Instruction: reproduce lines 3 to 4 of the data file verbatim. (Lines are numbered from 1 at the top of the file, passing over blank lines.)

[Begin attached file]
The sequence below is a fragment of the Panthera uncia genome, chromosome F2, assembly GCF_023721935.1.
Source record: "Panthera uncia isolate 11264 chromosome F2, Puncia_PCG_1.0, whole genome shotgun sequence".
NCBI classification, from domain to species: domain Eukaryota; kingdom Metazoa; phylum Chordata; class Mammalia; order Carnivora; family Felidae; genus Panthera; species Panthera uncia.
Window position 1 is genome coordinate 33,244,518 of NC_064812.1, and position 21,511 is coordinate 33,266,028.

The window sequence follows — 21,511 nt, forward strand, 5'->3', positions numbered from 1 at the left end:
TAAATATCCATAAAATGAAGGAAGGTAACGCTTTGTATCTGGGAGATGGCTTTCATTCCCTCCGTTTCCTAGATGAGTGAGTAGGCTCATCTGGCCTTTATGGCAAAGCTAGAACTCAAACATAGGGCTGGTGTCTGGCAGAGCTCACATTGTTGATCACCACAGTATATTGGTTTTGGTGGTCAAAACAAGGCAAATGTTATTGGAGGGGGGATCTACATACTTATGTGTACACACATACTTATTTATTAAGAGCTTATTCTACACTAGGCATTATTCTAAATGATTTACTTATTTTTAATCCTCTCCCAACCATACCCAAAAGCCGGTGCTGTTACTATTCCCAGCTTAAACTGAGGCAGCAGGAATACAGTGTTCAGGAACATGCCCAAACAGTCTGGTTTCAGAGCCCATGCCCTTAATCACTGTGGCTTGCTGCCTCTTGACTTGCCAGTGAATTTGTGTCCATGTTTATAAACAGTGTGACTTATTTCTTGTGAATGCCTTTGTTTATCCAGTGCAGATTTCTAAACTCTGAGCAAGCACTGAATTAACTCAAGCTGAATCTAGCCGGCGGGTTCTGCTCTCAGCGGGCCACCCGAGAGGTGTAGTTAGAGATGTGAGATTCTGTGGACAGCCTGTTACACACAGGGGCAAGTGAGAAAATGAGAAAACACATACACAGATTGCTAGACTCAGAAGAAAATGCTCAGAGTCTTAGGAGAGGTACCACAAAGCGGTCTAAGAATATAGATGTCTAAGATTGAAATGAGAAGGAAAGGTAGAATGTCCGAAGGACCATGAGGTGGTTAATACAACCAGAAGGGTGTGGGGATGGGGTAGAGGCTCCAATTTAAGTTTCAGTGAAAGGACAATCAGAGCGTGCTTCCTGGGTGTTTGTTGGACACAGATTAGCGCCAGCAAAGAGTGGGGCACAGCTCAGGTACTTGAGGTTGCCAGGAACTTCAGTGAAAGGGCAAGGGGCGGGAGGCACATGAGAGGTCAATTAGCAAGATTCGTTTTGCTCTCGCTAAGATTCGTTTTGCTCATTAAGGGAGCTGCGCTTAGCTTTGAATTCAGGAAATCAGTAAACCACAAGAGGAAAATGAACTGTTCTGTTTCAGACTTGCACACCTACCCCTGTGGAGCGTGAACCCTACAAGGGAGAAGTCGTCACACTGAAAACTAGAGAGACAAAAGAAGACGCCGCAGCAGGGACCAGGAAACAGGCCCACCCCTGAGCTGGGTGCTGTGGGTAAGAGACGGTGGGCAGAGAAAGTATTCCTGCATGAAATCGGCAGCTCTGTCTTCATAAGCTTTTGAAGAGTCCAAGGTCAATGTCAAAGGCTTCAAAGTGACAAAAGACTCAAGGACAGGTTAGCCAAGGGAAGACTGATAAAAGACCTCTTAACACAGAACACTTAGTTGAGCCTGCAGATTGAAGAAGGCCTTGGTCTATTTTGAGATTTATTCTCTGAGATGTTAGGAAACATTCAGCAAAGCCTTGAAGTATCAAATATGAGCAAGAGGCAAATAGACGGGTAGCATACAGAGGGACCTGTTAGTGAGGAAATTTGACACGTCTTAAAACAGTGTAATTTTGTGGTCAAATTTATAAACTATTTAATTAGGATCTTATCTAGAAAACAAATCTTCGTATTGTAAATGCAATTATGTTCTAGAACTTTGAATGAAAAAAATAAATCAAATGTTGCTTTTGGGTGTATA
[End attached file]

NCBI classification, from domain to species: domain Eukaryota; kingdom Metazoa; phylum Chordata; class Mammalia; order Carnivora; family Felidae; genus Panthera; species Panthera uncia.
Window position 1 is genome coordinate 33,244,518 of NC_064812.1, and position 21,511 is coordinate 33,266,028.